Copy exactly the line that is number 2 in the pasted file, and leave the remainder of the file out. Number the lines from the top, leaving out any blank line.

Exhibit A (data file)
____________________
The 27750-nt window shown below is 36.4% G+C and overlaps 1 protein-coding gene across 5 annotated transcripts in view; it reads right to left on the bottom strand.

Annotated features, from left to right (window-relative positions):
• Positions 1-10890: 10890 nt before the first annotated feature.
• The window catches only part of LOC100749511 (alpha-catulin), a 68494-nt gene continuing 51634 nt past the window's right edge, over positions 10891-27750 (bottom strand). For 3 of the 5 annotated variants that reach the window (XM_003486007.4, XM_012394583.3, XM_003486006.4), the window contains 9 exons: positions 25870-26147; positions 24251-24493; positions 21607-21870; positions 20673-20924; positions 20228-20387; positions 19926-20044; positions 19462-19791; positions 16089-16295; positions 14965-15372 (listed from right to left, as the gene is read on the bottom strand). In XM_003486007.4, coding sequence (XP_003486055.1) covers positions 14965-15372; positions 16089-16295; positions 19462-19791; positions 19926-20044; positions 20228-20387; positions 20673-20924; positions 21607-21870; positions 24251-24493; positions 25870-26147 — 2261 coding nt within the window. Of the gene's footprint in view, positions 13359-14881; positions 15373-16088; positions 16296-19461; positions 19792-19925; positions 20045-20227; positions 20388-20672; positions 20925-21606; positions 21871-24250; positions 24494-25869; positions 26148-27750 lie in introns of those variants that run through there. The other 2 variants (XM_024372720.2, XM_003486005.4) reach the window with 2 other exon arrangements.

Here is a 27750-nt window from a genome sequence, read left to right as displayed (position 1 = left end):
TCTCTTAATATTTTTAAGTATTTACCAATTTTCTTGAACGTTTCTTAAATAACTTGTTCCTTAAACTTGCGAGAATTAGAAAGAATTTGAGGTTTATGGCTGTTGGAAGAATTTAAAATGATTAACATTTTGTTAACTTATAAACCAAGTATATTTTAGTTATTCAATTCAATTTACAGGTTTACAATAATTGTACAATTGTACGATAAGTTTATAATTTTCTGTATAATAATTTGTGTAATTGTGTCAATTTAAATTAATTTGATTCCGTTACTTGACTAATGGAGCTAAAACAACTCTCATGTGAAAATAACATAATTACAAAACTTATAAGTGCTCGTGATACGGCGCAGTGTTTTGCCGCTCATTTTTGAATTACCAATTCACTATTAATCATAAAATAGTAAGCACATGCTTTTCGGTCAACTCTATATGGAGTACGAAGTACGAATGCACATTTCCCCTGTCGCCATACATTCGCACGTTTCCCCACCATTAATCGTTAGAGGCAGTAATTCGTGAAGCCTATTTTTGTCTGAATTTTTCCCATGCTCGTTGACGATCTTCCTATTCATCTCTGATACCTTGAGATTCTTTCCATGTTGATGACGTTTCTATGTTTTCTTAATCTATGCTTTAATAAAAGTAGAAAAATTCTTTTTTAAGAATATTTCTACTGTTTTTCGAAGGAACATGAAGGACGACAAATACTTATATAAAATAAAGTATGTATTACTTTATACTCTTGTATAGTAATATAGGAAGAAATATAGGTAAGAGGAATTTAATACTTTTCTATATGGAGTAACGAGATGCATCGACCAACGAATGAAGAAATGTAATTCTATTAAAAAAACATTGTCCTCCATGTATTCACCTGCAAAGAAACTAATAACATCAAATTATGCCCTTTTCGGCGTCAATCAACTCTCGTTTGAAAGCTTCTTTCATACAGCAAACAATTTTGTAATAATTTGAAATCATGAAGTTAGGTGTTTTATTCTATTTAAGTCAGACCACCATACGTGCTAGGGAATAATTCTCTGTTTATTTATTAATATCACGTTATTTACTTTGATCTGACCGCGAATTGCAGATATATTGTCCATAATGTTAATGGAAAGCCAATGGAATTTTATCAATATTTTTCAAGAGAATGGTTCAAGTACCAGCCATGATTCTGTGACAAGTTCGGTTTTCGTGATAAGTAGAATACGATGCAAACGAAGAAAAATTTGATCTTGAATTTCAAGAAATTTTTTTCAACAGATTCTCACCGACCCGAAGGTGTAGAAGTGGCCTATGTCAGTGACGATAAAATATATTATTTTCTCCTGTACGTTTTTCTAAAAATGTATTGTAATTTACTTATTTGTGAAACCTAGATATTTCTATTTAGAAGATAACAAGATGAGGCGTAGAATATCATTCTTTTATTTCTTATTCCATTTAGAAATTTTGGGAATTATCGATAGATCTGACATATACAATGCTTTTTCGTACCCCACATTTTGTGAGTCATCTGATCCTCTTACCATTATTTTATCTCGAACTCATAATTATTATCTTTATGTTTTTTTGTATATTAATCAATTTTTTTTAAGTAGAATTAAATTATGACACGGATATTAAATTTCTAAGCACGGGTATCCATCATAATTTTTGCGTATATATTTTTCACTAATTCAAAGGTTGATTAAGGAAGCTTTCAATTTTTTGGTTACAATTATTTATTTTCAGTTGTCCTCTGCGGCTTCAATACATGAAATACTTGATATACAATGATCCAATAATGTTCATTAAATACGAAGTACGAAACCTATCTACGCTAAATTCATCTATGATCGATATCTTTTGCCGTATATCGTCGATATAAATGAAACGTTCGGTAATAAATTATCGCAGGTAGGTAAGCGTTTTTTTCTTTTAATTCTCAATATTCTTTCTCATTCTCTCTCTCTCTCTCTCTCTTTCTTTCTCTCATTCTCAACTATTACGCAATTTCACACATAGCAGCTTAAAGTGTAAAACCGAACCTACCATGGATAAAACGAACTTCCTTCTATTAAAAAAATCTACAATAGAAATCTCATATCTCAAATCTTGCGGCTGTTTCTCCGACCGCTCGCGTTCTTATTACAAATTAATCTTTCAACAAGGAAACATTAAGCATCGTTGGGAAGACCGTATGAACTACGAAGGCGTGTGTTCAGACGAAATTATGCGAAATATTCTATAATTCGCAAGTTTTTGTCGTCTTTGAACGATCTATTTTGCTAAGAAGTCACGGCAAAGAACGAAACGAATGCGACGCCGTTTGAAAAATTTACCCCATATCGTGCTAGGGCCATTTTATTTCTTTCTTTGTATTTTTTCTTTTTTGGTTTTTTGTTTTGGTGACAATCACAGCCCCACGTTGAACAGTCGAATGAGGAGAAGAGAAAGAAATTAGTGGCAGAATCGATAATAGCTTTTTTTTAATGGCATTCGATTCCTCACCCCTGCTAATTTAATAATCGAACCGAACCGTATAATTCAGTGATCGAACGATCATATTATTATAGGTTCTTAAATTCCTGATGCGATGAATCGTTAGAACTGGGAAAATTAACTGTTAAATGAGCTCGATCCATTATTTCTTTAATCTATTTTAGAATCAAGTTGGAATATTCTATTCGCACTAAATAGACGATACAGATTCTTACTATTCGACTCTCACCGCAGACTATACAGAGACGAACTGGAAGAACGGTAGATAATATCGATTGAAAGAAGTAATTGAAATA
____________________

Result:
Annotated features, from left to right (window-relative positions):